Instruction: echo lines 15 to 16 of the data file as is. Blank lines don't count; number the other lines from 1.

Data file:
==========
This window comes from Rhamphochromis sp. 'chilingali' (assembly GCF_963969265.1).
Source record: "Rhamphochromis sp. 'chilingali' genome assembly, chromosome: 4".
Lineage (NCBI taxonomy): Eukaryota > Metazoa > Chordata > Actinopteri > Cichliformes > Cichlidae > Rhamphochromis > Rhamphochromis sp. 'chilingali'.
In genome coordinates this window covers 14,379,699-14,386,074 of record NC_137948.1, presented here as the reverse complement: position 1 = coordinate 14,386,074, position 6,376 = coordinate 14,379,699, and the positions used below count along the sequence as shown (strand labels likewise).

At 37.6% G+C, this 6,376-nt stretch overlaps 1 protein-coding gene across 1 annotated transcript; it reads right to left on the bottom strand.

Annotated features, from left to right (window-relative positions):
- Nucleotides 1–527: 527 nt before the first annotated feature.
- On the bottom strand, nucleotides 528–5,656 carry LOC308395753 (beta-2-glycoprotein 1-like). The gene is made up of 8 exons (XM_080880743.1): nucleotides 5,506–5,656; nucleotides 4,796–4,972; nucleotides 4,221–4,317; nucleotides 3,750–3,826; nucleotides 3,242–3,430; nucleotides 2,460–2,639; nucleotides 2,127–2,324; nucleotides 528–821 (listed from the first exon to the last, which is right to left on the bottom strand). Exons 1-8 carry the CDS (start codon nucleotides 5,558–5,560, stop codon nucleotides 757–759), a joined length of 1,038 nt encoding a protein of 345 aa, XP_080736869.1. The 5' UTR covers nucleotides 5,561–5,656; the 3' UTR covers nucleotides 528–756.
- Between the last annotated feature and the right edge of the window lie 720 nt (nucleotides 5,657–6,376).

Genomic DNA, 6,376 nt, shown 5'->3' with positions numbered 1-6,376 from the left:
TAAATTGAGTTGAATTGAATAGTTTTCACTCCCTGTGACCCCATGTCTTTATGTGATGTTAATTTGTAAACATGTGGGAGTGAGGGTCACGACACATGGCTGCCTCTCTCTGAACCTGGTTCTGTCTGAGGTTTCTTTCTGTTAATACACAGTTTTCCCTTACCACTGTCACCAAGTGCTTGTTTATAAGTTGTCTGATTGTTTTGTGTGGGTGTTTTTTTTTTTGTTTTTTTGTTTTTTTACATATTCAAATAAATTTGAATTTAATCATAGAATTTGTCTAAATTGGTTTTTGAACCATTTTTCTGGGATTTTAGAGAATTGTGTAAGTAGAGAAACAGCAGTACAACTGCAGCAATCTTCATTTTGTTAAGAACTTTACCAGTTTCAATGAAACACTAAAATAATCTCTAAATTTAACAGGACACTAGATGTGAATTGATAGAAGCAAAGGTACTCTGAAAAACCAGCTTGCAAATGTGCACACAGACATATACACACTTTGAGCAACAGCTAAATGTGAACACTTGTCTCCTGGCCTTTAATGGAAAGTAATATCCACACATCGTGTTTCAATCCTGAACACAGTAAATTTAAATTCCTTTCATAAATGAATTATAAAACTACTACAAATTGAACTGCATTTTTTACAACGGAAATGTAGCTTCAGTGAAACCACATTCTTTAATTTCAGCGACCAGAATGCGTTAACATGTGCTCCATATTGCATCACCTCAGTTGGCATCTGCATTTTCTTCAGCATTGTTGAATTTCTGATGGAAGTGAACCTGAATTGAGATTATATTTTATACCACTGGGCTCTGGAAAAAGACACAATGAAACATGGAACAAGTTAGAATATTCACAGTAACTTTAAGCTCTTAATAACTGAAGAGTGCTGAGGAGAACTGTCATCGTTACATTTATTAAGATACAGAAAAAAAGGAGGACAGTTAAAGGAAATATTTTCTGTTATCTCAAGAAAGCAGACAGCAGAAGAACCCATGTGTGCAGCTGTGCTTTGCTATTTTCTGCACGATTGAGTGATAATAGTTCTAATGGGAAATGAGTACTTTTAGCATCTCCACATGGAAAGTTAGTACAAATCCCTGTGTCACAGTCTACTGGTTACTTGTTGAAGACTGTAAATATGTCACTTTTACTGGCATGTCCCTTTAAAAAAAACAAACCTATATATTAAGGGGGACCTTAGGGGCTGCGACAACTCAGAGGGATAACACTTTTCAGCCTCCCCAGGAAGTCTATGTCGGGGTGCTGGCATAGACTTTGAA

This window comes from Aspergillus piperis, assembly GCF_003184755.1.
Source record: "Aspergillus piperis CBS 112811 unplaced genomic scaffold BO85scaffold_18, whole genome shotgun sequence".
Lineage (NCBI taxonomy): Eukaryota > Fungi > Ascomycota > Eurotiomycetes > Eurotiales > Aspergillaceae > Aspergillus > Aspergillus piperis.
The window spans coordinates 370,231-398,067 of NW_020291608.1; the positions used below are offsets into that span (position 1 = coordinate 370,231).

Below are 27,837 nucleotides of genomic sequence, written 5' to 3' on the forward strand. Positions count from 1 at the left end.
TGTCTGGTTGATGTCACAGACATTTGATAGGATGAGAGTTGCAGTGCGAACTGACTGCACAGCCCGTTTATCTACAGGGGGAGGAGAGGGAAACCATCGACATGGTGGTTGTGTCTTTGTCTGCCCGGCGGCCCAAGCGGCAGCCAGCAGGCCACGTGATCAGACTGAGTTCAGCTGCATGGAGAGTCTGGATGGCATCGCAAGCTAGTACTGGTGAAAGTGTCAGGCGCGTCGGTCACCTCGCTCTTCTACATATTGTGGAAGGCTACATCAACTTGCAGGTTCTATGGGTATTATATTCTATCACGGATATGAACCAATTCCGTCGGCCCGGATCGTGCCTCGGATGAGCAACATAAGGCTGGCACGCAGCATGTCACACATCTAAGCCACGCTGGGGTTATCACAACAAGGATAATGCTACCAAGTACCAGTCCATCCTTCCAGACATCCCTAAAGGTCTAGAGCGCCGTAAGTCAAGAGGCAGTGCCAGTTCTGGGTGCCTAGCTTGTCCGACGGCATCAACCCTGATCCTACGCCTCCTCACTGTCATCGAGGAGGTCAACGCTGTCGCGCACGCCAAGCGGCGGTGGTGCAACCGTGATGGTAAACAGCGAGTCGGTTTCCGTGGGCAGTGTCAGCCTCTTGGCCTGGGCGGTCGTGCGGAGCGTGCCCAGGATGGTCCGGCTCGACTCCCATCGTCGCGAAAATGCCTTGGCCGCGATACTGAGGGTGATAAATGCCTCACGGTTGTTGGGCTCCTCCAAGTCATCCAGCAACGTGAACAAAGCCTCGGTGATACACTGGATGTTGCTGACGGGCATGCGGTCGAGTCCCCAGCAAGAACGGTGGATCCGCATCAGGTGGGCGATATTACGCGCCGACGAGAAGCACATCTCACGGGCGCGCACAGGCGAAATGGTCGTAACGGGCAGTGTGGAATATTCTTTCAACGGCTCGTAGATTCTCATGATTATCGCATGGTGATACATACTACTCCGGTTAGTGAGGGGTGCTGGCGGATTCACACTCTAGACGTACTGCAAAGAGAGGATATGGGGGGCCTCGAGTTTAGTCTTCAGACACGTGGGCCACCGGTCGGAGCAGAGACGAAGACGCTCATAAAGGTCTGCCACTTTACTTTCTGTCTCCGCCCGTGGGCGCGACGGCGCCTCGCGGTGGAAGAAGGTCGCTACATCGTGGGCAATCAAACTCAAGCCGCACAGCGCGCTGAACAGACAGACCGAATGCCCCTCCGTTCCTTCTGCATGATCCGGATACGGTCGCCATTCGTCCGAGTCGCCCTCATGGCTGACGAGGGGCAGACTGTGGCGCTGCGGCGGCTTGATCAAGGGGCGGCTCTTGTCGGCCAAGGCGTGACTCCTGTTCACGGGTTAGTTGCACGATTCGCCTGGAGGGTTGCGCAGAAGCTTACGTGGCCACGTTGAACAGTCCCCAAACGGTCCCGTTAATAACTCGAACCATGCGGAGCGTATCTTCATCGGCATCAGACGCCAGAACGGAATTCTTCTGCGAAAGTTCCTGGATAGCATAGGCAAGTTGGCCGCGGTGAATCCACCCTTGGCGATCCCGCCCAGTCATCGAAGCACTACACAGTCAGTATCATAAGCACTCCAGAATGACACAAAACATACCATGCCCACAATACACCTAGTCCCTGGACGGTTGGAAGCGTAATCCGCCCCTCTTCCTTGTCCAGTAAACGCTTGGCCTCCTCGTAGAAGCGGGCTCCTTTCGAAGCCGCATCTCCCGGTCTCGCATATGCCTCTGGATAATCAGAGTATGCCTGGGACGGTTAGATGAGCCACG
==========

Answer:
The window spans coordinates 370,231-398,067 of NW_020291608.1; the positions used below are offsets into that span (position 1 = coordinate 370,231).

Below are 27,837 nucleotides of genomic sequence, written 5' to 3' on the forward strand. Positions count from 1 at the left end.